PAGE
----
Planted under the careful eye of Bernheim's first horticulturist, Buddy Hubbuch, and named in his honor in the spring of 2000, the holly collection has evolved into one of the finest in North America. At the present time, the collection contains over 400 specimens representing more than 200 individual taxa from all across the northern hemisphere. Within the collection visitors will find 176 American Holly (Ilex opaca) cultivars, Japanese Holly (I. crenata), varieties of deciduous hollies (I. decidua, I. verticillata, I. serrata,), and varieties of Inkberry (I. glabra), along with many unique hybrids.
The collection exhibits the tremendous diversity that exists within the genus Ilex. There are tree forms, large and small shrubs, some approaching ground cover status, and others as upright spires (consider the aptly named I. crenata 'Sky Pencil'). Some will grow 3 feet per year, while others only manage an inch or two. Leaves are evergreen, deciduous, spined or smooth-edged. Fruit on female plants ranges from white, to yellow, orange and many shades of red. There are hollies that are at home on dry sandy dunes, and others happier in low wet areas. Certainly within the hollies there is a variety for almost every garden use. The collection offers something beautiful to visit every month of the year.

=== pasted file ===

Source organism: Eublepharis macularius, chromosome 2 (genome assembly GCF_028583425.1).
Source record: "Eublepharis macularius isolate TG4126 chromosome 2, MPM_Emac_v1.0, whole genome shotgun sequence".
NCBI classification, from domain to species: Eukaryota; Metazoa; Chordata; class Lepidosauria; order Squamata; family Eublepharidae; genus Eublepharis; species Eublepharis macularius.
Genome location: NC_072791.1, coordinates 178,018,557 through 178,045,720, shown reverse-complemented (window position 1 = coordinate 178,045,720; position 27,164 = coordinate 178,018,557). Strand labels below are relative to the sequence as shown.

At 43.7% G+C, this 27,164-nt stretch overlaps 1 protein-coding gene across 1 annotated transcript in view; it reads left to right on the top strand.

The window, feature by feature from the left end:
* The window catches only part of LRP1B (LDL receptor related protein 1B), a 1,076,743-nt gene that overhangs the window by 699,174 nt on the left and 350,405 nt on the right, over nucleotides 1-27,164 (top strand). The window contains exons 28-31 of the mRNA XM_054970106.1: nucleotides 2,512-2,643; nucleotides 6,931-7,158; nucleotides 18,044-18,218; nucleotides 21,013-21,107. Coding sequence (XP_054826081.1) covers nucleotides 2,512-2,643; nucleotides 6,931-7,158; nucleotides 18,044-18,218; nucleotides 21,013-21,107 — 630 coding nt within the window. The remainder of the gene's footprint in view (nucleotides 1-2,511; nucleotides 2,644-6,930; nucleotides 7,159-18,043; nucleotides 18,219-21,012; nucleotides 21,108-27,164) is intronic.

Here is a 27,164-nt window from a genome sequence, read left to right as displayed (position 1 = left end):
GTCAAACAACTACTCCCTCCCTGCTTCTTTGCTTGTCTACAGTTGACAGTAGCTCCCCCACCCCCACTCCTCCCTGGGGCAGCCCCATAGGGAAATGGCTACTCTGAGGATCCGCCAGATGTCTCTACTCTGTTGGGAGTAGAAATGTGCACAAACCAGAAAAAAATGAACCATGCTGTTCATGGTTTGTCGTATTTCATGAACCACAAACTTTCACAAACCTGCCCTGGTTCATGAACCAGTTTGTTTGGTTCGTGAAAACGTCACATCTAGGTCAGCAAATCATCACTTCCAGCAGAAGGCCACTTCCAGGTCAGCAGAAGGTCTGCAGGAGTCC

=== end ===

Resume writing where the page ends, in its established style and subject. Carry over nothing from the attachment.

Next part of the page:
As with all the horticultural collections at Bernheim, the holly collection serves several purposes. It is an important resource that serves as the basis for long-term evaluation and research aimed at identifying the best plants for this region's landscapes. In addition, the collections serve a valuable conservation function; preserving unique germplasm representing the breadth of physical and genetic traits that exist within the holly family. The maturing collections enable professional and amateur horticulturists alike, to compare the relative landscape potential of the many varieties represented. This irreplaceable resource also serves as a source of propagation material to help bring new and superior plant varieties into the marketplace.
Within the collection are several holly varieties selected and introduced to the landscape trade by Kentuckians. 'Marilyn' was selected and named by Buddy Hubbuch in honor of his wife. It is an exquisite, fine-textured evergreen form with brilliant red-orange fruit in autumn and winter. Ilex opaca 'Judy Evans' was introduced by famed Louisville-area nurseryman Theodore Klein. This cultivar was selected for excellent quality foliage and vigorous growth. It was awarded the coveted Theodore Klein Plant Award in 1999.